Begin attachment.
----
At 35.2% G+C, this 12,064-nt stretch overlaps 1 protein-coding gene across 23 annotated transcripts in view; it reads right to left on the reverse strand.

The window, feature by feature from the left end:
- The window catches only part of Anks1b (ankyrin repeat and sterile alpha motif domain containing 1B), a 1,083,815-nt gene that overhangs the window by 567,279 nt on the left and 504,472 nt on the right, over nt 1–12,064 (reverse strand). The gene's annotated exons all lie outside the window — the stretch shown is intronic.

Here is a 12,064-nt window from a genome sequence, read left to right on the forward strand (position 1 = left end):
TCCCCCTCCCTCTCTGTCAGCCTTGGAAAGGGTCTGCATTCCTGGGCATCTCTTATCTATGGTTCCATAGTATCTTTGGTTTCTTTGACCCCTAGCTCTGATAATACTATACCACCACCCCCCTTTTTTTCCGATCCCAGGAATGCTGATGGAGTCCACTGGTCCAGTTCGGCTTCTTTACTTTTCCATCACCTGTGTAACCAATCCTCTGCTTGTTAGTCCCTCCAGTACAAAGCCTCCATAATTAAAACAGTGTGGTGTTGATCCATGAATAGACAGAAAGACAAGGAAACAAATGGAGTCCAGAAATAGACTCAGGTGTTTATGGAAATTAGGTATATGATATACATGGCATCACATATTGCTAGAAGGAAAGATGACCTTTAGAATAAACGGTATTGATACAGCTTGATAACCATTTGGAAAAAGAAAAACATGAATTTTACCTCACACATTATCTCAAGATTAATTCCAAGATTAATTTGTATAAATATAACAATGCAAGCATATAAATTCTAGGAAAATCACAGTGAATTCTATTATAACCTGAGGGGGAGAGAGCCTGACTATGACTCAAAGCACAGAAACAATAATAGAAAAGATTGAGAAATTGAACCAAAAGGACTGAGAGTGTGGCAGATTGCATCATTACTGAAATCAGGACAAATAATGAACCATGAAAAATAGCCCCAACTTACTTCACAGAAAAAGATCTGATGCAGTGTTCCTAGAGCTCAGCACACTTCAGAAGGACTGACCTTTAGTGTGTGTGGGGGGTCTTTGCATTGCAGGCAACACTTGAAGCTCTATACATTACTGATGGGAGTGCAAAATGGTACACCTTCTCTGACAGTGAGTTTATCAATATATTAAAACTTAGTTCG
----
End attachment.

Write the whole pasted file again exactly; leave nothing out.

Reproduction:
At 35.2% G+C, this 12,064-nt stretch overlaps 1 protein-coding gene across 23 annotated transcripts in view; it reads right to left on the reverse strand.

The window, feature by feature from the left end:
- The window catches only part of Anks1b (ankyrin repeat and sterile alpha motif domain containing 1B), a 1,083,815-nt gene that overhangs the window by 567,279 nt on the left and 504,472 nt on the right, over nt 1–12,064 (reverse strand). The gene's annotated exons all lie outside the window — the stretch shown is intronic.

Here is a 12,064-nt window from a genome sequence, read left to right on the forward strand (position 1 = left end):
TCCCCCTCCCTCTCTGTCAGCCTTGGAAAGGGTCTGCATTCCTGGGCATCTCTTATCTATGGTTCCATAGTATCTTTGGTTTCTTTGACCCCTAGCTCTGATAATACTATACCACCACCCCCCTTTTTTTCCGATCCCAGGAATGCTGATGGAGTCCACTGGTCCAGTTCGGCTTCTTTACTTTTCCATCACCTGTGTAACCAATCCTCTGCTTGTTAGTCCCTCCAGTACAAAGCCTCCATAATTAAAACAGTGTGGTGTTGATCCATGAATAGACAGAAAGACAAGGAAACAAATGGAGTCCAGAAATAGACTCAGGTGTTTATGGAAATTAGGTATATGATATACATGGCATCACATATTGCTAGAAGGAAAGATGACCTTTAGAATAAACGGTATTGATACAGCTTGATAACCATTTGGAAAAAGAAAAACATGAATTTTACCTCACACATTATCTCAAGATTAATTCCAAGATTAATTTGTATAAATATAACAATGCAAGCATATAAATTCTAGGAAAATCACAGTGAATTCTATTATAACCTGAGGGGGAGAGAGCCTGACTATGACTCAAAGCACAGAAACAATAATAGAAAAGATTGAGAAATTGAACCAAAAGGACTGAGAGTGTGGCAGATTGCATCATTACTGAAATCAGGACAAATAATGAACCATGAAAAATAGCCCCAACTTACTTCACAGAAAAAGATCTGATGCAGTGTTCCTAGAGCTCAGCACACTTCAGAAGGACTGACCTTTAGTGTGTGTGGGGGGTCTTTGCATTGCAGGCAACACTTGAAGCTCTATACATTACTGATGGGAGTGCAAAATGGTACACCTTCTCTGACAGTGAGTTTATCAATATATTAAAACTTAGTTCG